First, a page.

Northeastern Section - 53rd Annual Meeting - 2018

Paper No. 19-6
Presentation Time: 1:30 PM-5:30 PM


FORBES, Ian C.1, SENGUPTA, Aditi2 and BALOGH-BRUNSTAD, Zsuzsanna1, (1)Department of Geology and Environmental Sciences, Hartwick College, 1 Hartwick Drive, Oneonta, NY 13820, (2)Biosphere 2, University of Arizona, Tucson, AZ 85721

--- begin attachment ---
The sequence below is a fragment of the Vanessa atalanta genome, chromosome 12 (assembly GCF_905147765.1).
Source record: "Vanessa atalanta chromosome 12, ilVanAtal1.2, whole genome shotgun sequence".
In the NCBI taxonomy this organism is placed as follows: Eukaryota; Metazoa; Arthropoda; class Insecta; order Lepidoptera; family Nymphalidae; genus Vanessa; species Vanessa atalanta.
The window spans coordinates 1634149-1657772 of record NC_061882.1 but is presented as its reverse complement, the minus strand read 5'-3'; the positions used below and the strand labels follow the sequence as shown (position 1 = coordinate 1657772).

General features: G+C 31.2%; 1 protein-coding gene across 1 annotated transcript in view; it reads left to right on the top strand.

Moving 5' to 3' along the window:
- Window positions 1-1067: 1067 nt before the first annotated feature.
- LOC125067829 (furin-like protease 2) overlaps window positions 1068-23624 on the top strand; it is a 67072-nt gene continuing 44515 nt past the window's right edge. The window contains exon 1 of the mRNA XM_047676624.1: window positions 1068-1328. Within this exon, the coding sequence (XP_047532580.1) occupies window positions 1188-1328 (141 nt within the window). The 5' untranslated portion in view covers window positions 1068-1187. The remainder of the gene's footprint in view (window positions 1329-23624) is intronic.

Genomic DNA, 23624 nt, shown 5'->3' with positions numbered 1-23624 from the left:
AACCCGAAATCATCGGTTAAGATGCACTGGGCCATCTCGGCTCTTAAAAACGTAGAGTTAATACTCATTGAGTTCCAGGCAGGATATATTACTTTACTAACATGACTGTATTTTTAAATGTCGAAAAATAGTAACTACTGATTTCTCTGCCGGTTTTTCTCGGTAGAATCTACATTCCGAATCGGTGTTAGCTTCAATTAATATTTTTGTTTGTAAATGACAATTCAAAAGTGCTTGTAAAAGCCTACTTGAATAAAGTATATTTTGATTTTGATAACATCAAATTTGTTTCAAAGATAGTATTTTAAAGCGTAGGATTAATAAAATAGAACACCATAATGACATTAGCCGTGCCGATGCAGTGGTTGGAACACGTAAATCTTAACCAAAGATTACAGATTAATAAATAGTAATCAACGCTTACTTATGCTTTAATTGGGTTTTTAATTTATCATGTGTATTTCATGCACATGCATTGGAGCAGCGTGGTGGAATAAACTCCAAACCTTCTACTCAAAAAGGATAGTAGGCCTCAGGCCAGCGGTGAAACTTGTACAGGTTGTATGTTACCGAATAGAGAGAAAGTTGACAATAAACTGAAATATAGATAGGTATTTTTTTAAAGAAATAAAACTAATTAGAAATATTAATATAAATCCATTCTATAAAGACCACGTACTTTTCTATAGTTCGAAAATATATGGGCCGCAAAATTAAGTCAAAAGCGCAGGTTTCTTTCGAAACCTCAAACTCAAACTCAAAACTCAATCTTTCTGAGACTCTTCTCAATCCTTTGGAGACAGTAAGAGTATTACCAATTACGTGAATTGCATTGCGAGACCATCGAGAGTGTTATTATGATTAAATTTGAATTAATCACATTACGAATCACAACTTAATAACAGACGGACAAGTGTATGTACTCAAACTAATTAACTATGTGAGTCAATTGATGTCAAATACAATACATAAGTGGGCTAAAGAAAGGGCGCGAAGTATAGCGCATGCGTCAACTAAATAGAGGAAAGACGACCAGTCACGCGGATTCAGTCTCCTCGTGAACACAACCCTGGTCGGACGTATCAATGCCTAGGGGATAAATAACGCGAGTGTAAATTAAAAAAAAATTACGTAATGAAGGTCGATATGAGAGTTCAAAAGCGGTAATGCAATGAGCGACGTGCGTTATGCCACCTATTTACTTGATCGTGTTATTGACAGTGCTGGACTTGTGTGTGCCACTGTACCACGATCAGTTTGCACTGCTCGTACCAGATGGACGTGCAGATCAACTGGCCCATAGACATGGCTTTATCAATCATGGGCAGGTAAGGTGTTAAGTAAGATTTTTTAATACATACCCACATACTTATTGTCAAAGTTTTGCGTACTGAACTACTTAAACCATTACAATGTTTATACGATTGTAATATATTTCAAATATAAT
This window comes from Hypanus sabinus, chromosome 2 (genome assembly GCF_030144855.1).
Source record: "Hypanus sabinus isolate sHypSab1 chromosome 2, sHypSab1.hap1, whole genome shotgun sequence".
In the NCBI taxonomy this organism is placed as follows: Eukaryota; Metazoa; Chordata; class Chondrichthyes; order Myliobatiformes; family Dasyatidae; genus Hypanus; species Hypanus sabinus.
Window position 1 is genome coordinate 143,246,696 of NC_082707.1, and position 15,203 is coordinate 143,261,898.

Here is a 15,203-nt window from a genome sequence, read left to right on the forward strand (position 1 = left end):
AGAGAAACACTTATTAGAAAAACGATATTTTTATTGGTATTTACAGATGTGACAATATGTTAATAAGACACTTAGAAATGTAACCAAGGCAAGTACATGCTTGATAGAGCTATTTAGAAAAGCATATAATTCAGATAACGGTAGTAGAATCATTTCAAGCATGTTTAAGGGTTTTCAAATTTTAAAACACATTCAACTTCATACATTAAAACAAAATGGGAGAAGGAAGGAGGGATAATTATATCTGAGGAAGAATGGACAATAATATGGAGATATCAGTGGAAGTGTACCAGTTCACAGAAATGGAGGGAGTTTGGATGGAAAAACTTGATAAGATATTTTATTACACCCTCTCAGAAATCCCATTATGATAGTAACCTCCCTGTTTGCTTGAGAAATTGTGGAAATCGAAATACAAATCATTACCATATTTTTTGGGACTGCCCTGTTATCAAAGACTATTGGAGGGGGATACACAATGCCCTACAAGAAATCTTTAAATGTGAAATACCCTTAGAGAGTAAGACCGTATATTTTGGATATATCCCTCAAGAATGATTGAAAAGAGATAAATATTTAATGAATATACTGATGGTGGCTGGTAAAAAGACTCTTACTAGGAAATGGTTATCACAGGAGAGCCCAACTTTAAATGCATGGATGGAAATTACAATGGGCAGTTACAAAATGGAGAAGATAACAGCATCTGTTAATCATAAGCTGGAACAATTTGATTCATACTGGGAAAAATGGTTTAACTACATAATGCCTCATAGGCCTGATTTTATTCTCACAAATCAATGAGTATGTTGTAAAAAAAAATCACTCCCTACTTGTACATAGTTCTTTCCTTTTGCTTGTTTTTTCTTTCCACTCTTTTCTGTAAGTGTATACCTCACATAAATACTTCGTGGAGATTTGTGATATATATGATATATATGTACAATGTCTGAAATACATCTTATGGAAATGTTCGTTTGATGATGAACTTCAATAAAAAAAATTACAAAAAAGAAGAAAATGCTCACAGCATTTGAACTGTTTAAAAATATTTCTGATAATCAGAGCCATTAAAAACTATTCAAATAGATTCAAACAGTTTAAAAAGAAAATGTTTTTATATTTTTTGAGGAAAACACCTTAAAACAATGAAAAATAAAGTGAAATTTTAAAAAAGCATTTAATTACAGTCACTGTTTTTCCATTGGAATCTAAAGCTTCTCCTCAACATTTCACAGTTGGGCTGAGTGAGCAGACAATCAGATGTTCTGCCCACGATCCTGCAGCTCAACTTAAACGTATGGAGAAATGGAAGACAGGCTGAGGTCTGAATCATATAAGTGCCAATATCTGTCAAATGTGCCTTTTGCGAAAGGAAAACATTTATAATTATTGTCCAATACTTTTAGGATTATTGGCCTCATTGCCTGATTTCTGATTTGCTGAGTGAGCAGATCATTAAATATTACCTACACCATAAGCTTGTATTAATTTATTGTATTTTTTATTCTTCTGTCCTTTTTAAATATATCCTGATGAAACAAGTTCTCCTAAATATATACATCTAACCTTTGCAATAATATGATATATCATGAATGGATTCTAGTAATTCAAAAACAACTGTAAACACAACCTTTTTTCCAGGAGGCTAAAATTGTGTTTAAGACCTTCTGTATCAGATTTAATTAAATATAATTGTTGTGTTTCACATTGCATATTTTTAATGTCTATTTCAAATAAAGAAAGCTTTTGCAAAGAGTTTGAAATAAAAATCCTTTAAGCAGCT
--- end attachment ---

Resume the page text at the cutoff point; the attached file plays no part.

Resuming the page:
Soil microorganisms are critical drivers of rock weathering, biogeochemical cycling of elements, and soil formation. Understanding the interplay between the microbial community and their physical-chemical environment can shed light on transformation of soils as landscapes respond to changing precipitation and temperature regimes. The Landscape Evolution Observatory (LEO) at Biosphere 2 provides an opportunity to monitor incipient soil formation in zero-order basins filled with ground basalt that mimic a loamy sand soil texture under controlled environmental conditions. Basalt weathering is one of the most important contributors in controlling atmospheric carbon dioxide concentrations in geologic time. Three replicated slopes, currently lacking vegetation, are instrumented with a dense network of sensors and samplers that are capable of capturing water, carbon, and energy dynamics at a high spatiotemporal resolution to establish landscape evolution patterns. The goals of our study were a) to investigate the surfaces of the basalt grains for micro- and nano-scale weathering patterns, b) to quantify mineral transformation at high resolution, and c) compare microbial diversity and abundance patterns to micro- and nano-scale weathering patterns. We utilized a combination of scanning electron microscopy, focused ion beam techniques, transmission electron microscopy, various spectroscopic techniques and synchrotron based quantitative x-ray diffraction to reach our goals. Preliminary results show organo-mineral layer formation on surfaces of the basalt grains, which can slow the weathering rates. We expect to see elemental depletion zones to about 30-50 nm depth into the minerals and an increase in the proportion of amorphous materials in the samples. The results gained from this study can help us further understand the interactions between microorganisms and minerals during incipient soil formation prior to plant colonization of the landscapes.